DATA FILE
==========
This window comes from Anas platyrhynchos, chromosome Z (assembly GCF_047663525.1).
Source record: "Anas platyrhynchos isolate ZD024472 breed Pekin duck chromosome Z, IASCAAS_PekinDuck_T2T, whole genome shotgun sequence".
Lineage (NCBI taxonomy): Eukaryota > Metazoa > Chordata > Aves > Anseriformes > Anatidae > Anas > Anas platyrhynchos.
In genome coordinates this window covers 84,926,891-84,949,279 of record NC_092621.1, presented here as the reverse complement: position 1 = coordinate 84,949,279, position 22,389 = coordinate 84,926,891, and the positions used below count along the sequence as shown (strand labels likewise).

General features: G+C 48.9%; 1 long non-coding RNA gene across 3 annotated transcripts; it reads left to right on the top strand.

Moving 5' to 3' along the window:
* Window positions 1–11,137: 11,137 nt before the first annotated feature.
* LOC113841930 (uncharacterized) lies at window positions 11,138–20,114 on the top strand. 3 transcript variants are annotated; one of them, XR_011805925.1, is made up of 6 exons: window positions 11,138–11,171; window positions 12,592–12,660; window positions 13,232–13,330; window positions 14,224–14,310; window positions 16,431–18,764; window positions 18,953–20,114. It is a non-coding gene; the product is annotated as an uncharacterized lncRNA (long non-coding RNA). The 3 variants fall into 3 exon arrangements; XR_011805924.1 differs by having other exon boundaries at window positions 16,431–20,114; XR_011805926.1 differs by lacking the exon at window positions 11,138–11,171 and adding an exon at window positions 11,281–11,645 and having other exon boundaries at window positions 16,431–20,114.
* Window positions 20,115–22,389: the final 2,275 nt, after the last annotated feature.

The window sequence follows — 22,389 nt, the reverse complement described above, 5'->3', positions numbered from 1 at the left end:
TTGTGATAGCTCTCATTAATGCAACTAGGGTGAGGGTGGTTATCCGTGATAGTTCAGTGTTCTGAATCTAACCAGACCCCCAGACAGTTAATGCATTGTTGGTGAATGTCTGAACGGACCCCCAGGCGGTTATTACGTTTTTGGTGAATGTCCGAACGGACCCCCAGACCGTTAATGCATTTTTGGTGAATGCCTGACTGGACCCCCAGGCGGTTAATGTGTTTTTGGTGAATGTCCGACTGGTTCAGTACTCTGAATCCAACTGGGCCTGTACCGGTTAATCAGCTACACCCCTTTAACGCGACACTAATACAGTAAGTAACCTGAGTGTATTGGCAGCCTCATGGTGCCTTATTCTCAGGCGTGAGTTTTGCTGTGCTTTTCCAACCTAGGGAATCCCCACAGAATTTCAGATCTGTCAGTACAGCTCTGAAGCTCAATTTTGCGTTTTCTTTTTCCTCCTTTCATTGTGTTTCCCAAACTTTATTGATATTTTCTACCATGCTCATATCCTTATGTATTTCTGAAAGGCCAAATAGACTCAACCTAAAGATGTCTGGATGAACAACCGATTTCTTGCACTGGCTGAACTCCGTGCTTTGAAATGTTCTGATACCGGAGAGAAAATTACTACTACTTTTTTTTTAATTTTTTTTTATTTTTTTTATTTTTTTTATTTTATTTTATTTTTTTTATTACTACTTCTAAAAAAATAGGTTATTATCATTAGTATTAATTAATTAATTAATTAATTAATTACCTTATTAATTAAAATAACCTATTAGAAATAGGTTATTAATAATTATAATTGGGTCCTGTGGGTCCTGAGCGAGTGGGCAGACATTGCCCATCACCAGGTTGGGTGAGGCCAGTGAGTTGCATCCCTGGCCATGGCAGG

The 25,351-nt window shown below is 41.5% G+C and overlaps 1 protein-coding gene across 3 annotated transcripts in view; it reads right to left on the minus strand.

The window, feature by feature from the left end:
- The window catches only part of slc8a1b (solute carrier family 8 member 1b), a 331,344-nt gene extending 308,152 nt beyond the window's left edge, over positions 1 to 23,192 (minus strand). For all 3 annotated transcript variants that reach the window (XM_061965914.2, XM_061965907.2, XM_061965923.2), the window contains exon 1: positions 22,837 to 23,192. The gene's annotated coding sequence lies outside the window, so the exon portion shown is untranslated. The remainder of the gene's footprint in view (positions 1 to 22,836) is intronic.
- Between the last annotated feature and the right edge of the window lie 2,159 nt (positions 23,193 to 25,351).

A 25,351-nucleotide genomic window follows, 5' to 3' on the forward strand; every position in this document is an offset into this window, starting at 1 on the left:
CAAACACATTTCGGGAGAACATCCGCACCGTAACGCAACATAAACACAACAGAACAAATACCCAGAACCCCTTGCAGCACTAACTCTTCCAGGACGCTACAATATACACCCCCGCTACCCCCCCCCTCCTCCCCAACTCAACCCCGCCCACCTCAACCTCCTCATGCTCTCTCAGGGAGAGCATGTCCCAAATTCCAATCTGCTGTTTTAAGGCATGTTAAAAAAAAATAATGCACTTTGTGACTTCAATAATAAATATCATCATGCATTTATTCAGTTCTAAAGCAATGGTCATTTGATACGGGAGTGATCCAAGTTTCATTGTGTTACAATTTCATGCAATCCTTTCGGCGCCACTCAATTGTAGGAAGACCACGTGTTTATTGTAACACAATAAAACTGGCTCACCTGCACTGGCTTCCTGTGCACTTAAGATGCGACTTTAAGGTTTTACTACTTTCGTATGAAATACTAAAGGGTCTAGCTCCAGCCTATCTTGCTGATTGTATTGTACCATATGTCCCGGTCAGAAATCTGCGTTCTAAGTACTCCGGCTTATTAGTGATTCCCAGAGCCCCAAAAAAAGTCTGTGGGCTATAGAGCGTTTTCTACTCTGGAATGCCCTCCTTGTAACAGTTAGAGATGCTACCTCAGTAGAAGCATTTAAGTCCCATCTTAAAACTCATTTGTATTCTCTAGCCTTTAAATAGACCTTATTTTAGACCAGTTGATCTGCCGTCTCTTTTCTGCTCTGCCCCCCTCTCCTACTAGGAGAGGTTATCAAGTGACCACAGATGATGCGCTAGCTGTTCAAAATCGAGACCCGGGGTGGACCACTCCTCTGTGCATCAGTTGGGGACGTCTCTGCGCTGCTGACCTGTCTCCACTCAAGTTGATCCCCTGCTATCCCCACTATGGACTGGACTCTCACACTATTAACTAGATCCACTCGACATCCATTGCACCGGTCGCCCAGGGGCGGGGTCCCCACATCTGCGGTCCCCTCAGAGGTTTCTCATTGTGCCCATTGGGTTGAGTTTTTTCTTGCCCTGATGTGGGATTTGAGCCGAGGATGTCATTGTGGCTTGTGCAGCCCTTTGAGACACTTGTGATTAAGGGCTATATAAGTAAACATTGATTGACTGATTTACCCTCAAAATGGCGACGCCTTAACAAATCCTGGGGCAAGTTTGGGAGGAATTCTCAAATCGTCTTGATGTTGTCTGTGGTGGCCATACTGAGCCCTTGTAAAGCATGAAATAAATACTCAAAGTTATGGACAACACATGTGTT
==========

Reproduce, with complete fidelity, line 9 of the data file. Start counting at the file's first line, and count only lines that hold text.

* Window positions 20,115–22,389: the final 2,275 nt, after the last annotated feature.